No player has ever stood taller on the foothills of the French Alps going into the final round of the Evian Championship.
South Korea’s In Gee Chun’s climb atop the leaderboard on the summit overlooking Lake Geneva is becoming historic.
With a 6-under-par 65 Saturday, Chun is on the verge of more than winning the year’s final major. She has a chance to smash the 72-hole scoring records for men’s and women’s major championship golf.
At 19-under 194, Chun leads fellow South Korean Sung Hyun Park (67) by four shots and China’s Shanshan Feng (69) by six.
The 72-hole scoring record in relation to par in men’s golf is 20 under and the record in women’s golf is 19 under.
Dottie Pepper set the mark for women winning the Kraft Nabisco at Mission Hills in 1999 with Karen Stupples (2004 Women’s British Open), Cristie Kerr (2010 LPGA Championship) and Yani Tseng (2011 LPGA Championship) matching it.
“I just try to focus on my game, because I know all the players [at Evian] are really good,” Chun said.
Chun’s charm, her ability to connect to fans with her easy smile, warmed the galleries on a cold Saturday in the foothills of the French Alps. She goes by the nickname “Dumbo,” a moniker she says she gained because of her natural curiosity, “like the baby elephant.” She has a devoted fan club called “The Flying Dumbos,” who adore the way she connects with galleries during play.
Chun is trying to win wire to wire.
She opened with a 63 to gain a share of the lead with Park and followed that up with a 66 on Friday to take a two-shot lead. She shot that 65 Saturday despite a double bogey at the ninth hole.
Chun said she isn’t focusing on records.
“It’s a really big honor, but I just have to stick to my game plan,” Chun said. “My game plan’s always the same. I try not to think about leading, because it becomes difficult to enjoy my game.”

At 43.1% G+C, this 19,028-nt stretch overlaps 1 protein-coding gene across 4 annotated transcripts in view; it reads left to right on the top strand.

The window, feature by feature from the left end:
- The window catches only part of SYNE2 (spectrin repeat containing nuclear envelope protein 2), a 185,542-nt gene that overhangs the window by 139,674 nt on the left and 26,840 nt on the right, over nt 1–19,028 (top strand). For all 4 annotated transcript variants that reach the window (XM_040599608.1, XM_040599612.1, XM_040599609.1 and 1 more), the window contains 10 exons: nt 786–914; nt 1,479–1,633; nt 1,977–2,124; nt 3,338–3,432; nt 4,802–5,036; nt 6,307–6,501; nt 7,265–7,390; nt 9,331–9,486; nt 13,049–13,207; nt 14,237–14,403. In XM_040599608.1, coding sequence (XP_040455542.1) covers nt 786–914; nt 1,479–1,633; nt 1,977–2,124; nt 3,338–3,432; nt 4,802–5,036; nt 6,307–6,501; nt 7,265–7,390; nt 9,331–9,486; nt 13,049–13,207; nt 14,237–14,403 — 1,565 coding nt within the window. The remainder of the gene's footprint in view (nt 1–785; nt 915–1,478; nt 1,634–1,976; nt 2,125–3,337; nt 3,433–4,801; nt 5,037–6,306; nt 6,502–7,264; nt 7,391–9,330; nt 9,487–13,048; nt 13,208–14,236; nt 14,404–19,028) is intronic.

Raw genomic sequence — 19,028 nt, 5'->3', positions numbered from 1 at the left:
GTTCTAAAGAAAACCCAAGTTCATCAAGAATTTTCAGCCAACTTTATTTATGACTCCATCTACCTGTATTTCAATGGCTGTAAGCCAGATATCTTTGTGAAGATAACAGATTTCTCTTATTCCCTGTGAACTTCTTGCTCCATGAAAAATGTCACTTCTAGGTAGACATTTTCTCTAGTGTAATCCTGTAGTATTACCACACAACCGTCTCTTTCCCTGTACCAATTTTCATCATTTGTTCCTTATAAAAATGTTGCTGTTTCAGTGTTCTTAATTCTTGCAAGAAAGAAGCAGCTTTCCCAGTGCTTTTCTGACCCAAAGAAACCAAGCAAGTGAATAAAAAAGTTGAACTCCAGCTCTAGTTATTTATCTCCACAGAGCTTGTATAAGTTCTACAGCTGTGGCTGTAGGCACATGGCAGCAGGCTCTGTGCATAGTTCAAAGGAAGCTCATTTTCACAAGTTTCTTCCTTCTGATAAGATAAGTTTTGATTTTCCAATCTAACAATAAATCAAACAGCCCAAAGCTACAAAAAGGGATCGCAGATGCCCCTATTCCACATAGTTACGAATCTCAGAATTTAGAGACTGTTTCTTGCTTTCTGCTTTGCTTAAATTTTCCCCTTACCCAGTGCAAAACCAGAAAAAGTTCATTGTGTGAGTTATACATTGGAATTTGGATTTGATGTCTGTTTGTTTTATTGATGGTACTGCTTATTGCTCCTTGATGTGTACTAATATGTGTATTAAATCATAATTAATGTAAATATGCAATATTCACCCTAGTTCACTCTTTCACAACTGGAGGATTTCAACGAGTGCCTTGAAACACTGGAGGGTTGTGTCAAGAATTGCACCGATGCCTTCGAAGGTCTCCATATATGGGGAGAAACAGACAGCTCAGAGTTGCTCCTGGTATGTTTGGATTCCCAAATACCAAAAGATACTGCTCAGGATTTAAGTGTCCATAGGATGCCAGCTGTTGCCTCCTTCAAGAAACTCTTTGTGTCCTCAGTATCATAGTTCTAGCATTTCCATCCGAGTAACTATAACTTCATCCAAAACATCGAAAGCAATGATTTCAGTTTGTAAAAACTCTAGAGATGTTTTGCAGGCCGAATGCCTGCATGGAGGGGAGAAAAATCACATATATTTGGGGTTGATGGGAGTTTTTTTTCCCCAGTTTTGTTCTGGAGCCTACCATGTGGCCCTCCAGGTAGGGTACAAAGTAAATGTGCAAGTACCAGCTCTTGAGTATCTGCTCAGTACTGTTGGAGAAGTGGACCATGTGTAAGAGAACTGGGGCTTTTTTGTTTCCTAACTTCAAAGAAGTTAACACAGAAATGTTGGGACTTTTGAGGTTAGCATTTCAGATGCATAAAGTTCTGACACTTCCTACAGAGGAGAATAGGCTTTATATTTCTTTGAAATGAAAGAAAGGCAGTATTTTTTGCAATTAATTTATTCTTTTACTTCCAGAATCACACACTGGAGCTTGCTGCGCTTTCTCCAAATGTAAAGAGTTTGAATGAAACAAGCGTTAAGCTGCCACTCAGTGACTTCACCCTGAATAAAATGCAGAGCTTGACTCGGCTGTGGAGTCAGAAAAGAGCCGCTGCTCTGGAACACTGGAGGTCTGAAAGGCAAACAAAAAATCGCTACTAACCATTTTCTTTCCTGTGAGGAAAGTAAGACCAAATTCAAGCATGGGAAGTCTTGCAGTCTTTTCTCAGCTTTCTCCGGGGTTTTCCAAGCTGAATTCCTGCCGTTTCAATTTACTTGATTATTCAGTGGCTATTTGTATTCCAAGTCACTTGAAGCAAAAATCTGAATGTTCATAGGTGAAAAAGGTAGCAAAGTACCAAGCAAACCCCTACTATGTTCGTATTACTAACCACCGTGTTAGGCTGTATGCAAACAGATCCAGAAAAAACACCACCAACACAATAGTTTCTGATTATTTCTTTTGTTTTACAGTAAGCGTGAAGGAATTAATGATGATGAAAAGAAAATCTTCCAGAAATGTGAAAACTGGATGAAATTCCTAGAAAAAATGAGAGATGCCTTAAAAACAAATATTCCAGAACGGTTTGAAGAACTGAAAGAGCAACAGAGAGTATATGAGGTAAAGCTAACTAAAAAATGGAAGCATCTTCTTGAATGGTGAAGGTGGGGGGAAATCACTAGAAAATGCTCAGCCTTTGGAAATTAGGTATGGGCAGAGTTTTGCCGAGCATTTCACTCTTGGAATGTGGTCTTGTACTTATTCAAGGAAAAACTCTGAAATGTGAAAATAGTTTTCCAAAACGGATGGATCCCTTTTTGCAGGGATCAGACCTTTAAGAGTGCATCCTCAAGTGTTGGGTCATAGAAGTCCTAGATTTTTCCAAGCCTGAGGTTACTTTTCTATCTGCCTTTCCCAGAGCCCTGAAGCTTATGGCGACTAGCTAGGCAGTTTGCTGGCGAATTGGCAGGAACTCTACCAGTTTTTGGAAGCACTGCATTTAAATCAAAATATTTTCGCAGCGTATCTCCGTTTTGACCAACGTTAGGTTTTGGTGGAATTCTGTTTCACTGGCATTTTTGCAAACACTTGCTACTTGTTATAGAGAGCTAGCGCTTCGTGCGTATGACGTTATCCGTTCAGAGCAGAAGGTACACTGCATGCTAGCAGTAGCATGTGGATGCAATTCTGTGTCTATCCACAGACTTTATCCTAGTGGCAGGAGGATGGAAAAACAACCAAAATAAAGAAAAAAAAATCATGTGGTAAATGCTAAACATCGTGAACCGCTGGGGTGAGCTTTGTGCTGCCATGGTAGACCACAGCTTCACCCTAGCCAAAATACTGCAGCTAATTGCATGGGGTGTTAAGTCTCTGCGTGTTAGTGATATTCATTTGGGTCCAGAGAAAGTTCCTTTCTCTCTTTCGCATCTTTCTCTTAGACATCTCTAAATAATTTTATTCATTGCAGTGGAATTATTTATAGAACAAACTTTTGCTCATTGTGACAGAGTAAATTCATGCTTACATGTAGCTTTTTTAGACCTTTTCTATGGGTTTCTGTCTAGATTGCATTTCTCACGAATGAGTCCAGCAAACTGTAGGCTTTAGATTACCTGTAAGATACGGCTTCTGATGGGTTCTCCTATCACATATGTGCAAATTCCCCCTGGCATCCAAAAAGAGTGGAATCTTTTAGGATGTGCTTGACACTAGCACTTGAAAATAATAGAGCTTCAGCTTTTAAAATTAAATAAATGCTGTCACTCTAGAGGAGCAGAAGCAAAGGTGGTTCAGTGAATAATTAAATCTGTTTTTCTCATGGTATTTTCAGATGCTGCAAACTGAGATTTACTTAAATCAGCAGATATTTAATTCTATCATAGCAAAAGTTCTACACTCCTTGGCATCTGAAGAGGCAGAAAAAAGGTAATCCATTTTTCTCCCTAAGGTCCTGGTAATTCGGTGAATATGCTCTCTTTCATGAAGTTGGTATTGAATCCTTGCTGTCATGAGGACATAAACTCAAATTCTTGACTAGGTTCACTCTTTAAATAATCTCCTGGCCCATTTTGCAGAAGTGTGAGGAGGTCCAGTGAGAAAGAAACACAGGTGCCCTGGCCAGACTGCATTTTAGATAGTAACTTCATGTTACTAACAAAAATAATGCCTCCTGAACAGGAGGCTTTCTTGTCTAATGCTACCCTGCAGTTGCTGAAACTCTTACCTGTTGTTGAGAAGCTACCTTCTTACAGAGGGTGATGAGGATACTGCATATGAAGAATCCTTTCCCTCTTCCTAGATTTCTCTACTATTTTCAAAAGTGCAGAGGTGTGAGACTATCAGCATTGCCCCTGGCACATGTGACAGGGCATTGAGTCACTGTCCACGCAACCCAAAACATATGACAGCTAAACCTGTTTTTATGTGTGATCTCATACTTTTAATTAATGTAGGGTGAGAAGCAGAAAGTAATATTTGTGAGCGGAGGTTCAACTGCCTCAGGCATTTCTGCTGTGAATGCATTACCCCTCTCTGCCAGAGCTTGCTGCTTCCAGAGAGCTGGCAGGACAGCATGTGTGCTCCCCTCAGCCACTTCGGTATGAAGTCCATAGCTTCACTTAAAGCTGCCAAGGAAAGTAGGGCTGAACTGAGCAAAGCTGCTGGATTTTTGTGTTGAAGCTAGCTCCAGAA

Chun, 22, is looking to join South Korean legend Se Ri Pak as the only players to make their first two LPGA victories major championships. Chun won the U.S. Women’s Open last summer.
Chun’s 194 total at Evian smashed the 54-hole women’s major championship record by five shots. Annika Sorenstam previously held the mark, setting it at the 2004 LPGA Championship at DuPont Country Club in Wilmington, Delaware.
To break the record for low total score in a women’s majors, Chun merely needs to shoot 1-over-par 72 on Sunday. Betsy King holds that mark at 267. She set it at the 1992 LPGA Championship at Bethesda Country Club in Maryland.
To break the low total score in a men’s or women’s major, Chun needs to shoot 69. Stenson set the mark at 264 at Royal Troon this year.
With low scores aplenty at Evian, Chun is taking nothing for granted. Park pulled within a shot of her Saturday with birdies at the 13th and 14th holes before Chun answered with an eagle at the 15th.
“I expect tomorrow to be exciting,” said Park, 22, a star on the Korean LPGA Tour with seven victories this season. “I’ll stay the course and hope to have a good result.”
Chun was the Korean LPGA Tour’s Player of the Year last year, Park’s a lock to win it this year.
In 15 LPGA starts as a rookie this season, Chun has done everything but win. She has nine top-10 finishes, including three second-place finishes and three third-place finishes. She seems to have a game built for majors. She won five “majors” last year, with two KLPGA majors and two Japan LPGA majors to go with her U.S. Women’s Open. She is second on the American-based LPGA this year in scoring and putts per greens in regulation, trailing Lydia Ko in both categories.
Chun says she likes playing under major championship pressure.
“With all the nervousness and pressure, I play [better],” she said.